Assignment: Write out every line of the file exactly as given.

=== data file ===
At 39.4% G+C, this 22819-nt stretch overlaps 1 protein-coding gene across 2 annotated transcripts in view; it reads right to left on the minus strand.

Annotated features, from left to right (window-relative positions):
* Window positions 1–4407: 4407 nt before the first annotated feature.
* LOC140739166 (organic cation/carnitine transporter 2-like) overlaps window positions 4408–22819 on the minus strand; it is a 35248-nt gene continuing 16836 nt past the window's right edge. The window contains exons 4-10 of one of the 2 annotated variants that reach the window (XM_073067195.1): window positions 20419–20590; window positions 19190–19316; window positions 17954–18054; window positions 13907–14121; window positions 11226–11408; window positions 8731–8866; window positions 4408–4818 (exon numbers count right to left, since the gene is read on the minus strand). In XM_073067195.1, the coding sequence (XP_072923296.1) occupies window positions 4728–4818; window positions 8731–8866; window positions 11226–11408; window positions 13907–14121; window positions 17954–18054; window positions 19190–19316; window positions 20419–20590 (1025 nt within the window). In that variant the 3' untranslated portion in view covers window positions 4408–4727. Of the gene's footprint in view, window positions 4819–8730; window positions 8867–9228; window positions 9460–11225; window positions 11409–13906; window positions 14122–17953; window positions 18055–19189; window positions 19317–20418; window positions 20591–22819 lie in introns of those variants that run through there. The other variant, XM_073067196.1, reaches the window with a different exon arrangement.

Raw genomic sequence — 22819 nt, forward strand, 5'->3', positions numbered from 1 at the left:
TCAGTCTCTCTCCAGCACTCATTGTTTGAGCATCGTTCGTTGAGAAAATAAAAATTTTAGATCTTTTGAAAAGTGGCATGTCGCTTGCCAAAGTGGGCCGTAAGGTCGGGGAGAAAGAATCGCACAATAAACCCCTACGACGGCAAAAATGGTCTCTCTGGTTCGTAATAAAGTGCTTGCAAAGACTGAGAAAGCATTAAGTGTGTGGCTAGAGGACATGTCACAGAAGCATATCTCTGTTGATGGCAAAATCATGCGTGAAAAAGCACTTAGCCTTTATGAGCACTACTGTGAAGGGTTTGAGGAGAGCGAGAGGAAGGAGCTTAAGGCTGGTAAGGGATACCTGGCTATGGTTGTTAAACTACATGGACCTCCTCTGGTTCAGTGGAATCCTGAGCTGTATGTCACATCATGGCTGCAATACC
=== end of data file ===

At 39.4% G+C, this 22819-nt stretch overlaps 1 protein-coding gene across 2 annotated transcripts in view; it reads right to left on the minus strand.

Annotated features, from left to right (window-relative positions):
* Window positions 1–4407: 4407 nt before the first annotated feature.
* LOC140739166 (organic cation/carnitine transporter 2-like) overlaps window positions 4408–22819 on the minus strand; it is a 35248-nt gene continuing 16836 nt past the window's right edge. The window contains exons 4-10 of one of the 2 annotated variants that reach the window (XM_073067195.1): window positions 20419–20590; window positions 19190–19316; window positions 17954–18054; window positions 13907–14121; window positions 11226–11408; window positions 8731–8866; window positions 4408–4818 (exon numbers count right to left, since the gene is read on the minus strand). In XM_073067195.1, the coding sequence (XP_072923296.1) occupies window positions 4728–4818; window positions 8731–8866; window positions 11226–11408; window positions 13907–14121; window positions 17954–18054; window positions 19190–19316; window positions 20419–20590 (1025 nt within the window). In that variant the 3' untranslated portion in view covers window positions 4408–4727. Of the gene's footprint in view, window positions 4819–8730; window positions 8867–9228; window positions 9460–11225; window positions 11409–13906; window positions 14122–17953; window positions 18055–19189; window positions 19317–20418; window positions 20591–22819 lie in introns of those variants that run through there. The other variant, XM_073067196.1, reaches the window with a different exon arrangement.

Raw genomic sequence — 22819 nt, forward strand, 5'->3', positions numbered from 1 at the left:
TCAGTCTCTCTCCAGCACTCATTGTTTGAGCATCGTTCGTTGAGAAAATAAAAATTTTAGATCTTTTGAAAAGTGGCATGTCGCTTGCCAAAGTGGGCCGTAAGGTCGGGGAGAAAGAATCGCACAATAAACCCCTACGACGGCAAAAATGGTCTCTCTGGTTCGTAATAAAGTGCTTGCAAAGACTGAGAAAGCATTAAGTGTGTGGCTAGAGGACATGTCACAGAAGCATATCTCTGTTGATGGCAAAATCATGCGTGAAAAAGCACTTAGCCTTTATGAGCACTACTGTGAAGGGTTTGAGGAGAGCGAGAGGAAGGAGCTTAAGGCTGGTAAGGGATACCTGGCTATGGTTGTTAAACTACATGGACCTCCTCTGGTTCAGTGGAATCCTGAGCTGTATGTCACATCATGGCTGCAATACC